In the three years since my mom died, our relationship has morphed many times.
Lately, I picture my mom at the beginning and the end of each yoga class I teach. She is there. Present. Letting me know that I am not alone. She is always smiling.
But three years ago, at the beginning of the end, there was an eerie silence. An ocean of sadness that was impossible to fill. A pain so deep that it turned everything it touched into ice.
To say that the passing of my mother was the single most painful and most transformative experience in my life would be an understatement.
We spent more than 30 stressful days in the hospital together, and when she died, I went on autopilot.
Authorize the corpse to be moved. Done.
Organize a short, straight-to-the-point funeral. Done.
Arrange cremation. Done.
Talk to lawyers. Done.
Go over 70 years of material existence in one afternoon and condense them into a Ziploc bag. Done.
Head to the airport the next morning and fly away as fast as possible from anything that reminded me of her. Done.
Forget that I had a beginning, a mother, and a past. Done.
I lost all sense of time, space, connection, identity. I couldn’t take care of myself. At times, I didn’t want to live. I lost all sense of purpose. My emotional pendulum swung from one extreme to the other with no rhyme or reason while I watched my world collapse.
Grief is not a gradual, systematic process. It comes and goes like a boyfriend or a girlfriend who doesn’t really care that much about you and disappears without telling you what they’re up to.
Grief is like a loud neighbor who doesn’t give a damn about your comfort and plays their loud, ugly music whenever they feel like it.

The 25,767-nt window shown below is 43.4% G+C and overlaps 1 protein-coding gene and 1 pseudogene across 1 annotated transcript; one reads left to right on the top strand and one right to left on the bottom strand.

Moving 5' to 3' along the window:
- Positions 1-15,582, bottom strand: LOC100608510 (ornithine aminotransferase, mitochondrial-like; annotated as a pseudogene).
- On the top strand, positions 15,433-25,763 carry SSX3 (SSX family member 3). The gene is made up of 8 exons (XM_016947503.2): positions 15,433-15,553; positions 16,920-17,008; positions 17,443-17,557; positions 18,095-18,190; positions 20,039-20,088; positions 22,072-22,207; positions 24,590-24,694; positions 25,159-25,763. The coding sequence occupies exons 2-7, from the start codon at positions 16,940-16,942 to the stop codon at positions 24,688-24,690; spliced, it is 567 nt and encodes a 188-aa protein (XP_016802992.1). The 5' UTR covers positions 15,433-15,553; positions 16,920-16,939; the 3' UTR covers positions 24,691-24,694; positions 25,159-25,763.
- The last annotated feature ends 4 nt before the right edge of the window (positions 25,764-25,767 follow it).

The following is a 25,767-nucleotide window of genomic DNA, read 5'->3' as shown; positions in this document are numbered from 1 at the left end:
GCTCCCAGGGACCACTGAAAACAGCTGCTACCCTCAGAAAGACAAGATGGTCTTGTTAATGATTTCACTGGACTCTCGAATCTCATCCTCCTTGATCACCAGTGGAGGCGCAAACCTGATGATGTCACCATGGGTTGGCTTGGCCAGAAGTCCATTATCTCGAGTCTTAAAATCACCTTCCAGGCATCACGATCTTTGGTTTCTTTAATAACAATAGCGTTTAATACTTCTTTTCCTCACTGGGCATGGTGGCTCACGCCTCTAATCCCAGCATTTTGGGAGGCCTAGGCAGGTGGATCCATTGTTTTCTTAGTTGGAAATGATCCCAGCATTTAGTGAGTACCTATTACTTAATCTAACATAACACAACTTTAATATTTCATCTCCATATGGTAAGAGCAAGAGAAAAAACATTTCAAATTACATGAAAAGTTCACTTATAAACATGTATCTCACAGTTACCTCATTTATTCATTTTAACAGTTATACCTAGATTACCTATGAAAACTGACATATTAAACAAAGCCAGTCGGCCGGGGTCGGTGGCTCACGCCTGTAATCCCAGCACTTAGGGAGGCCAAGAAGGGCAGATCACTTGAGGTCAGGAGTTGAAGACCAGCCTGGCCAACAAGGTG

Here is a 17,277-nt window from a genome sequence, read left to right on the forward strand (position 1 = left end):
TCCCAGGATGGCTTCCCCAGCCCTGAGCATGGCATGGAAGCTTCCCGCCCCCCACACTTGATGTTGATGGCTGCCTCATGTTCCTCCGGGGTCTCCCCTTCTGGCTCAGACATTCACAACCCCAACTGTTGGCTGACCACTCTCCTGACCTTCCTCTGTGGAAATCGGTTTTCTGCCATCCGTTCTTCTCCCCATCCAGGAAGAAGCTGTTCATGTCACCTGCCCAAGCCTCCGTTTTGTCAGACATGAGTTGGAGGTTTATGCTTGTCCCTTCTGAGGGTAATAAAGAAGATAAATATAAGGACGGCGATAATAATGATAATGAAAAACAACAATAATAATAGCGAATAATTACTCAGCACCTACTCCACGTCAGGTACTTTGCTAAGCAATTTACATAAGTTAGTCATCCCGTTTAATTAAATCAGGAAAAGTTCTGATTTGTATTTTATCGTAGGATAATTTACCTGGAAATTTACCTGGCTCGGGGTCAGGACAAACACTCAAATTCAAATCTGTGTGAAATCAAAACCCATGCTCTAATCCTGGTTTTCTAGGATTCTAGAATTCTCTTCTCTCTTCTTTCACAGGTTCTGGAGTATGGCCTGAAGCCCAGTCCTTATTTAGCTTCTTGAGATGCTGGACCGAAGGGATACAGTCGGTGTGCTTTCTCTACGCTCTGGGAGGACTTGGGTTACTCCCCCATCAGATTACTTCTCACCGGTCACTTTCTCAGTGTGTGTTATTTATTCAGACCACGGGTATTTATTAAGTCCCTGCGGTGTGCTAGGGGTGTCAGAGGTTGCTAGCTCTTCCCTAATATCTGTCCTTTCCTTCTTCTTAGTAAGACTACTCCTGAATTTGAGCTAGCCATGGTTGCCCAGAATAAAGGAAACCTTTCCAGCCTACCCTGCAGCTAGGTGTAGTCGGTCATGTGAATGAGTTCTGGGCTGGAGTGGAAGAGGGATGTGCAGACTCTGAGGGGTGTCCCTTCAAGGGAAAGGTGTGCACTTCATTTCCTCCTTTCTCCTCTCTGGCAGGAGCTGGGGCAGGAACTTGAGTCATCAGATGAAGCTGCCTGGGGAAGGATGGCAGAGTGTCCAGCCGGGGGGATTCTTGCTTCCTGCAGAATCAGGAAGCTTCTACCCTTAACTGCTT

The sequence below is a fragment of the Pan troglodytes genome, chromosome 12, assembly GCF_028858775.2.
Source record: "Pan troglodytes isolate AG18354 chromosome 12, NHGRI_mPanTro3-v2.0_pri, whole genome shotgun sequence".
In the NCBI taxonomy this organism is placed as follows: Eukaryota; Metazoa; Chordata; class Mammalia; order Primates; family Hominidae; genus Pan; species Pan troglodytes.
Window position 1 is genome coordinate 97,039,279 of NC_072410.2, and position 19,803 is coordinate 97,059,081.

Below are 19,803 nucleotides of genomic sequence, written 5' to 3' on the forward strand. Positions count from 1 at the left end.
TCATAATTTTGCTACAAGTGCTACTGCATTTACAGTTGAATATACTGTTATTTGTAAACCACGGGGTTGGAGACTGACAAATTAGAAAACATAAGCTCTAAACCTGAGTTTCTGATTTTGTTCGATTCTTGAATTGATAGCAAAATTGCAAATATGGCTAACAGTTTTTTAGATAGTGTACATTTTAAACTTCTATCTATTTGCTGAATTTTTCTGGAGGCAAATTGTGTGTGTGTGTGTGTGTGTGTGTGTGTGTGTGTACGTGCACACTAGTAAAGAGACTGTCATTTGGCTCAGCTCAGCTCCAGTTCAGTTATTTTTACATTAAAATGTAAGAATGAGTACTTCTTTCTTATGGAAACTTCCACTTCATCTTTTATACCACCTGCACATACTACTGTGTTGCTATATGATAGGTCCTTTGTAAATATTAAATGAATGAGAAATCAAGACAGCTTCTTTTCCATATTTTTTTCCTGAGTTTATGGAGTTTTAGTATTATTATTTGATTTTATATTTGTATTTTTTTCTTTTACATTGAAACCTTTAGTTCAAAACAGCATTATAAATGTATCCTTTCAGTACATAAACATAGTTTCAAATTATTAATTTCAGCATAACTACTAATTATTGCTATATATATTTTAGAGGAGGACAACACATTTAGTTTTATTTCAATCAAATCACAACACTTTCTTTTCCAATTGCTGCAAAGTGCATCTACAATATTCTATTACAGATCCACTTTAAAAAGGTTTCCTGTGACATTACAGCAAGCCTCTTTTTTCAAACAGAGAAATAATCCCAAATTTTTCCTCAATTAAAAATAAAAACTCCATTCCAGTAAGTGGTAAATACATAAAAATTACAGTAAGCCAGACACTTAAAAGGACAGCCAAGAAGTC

Grief might ring up its buddies depression, anxiety, and addiction, and invite them all over to your place for a party. You must be alert.
I wish I could say the process gets easier, and, in an odd way, it does. But not without a headlong dive into the mystery and sacredness of life itself.
Loss makes you take a hard look at who you were, who you are, and who you want to be.
Grief and loss are a process with uncertain beginnings and endings. They will mold you by fire. You won’t be the same.
Your relationships will change because you have been reborn into a new layer of existential understanding that life and death can’t survive without each other. At some point in the process, you will surmise that the worst has passed because irrelevant things will no longer cause so much stress in your life.
You will live your life with less fear and with more joy and appreciation.
Death is not accepted in our society. We avoid the subject, and try to move past it quickly when we are forced to confront it. We are trained to hide death in hospitals and hide our tears behind closed doors. We must change that.
I developed such a deep sense of respect for the grieving process that I became an end-of-life doula and a hospice volunteer. I hope to be able to help others going through this difficult chapter in their lives.
My mom was my greatest love and teacher. Looking back, I can see that her passing left me with not only an unbearable void but also an unbelievable gift—a sense of direction and a purpose.
We must learn to honor each phase of life, including the loss of loved ones. We must respect divine timing. We must make friends with the grieving process and perhaps come to see it as the unique gift that it can be.